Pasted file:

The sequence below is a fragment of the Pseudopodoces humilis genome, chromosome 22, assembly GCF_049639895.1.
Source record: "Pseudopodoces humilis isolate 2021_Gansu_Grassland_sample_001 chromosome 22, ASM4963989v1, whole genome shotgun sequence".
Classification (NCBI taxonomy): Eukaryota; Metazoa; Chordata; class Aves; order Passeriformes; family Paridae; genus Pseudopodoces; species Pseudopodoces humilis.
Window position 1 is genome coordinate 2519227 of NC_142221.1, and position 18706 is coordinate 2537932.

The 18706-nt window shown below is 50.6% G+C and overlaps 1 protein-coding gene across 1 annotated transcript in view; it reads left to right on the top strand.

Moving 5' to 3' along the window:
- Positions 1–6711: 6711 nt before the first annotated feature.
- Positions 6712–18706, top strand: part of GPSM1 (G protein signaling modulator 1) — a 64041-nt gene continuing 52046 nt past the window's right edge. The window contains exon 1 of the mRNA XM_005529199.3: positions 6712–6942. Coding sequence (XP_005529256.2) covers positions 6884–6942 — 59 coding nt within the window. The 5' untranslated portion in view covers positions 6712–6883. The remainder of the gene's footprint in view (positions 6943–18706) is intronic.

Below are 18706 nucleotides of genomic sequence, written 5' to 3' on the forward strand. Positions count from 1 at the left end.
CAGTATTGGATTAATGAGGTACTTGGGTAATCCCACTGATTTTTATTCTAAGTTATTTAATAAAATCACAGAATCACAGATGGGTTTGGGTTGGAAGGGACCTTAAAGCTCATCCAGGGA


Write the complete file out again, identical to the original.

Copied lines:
The sequence below is a fragment of the Pseudopodoces humilis genome, chromosome 22, assembly GCF_049639895.1.
Source record: "Pseudopodoces humilis isolate 2021_Gansu_Grassland_sample_001 chromosome 22, ASM4963989v1, whole genome shotgun sequence".
Classification (NCBI taxonomy): Eukaryota; Metazoa; Chordata; class Aves; order Passeriformes; family Paridae; genus Pseudopodoces; species Pseudopodoces humilis.
Window position 1 is genome coordinate 2519227 of NC_142221.1, and position 18706 is coordinate 2537932.

The 18706-nt window shown below is 50.6% G+C and overlaps 1 protein-coding gene across 1 annotated transcript in view; it reads left to right on the top strand.

Moving 5' to 3' along the window:
- Positions 1–6711: 6711 nt before the first annotated feature.
- Positions 6712–18706, top strand: part of GPSM1 (G protein signaling modulator 1) — a 64041-nt gene continuing 52046 nt past the window's right edge. The window contains exon 1 of the mRNA XM_005529199.3: positions 6712–6942. Coding sequence (XP_005529256.2) covers positions 6884–6942 — 59 coding nt within the window. The 5' untranslated portion in view covers positions 6712–6883. The remainder of the gene's footprint in view (positions 6943–18706) is intronic.

Below are 18706 nucleotides of genomic sequence, written 5' to 3' on the forward strand. Positions count from 1 at the left end.
CAGTATTGGATTAATGAGGTACTTGGGTAATCCCACTGATTTTTATTCTAAGTTATTTAATAAAATCACAGAATCACAGATGGGTTTGGGTTGGAAGGGACCTTAAAGCTCATCCAGGGA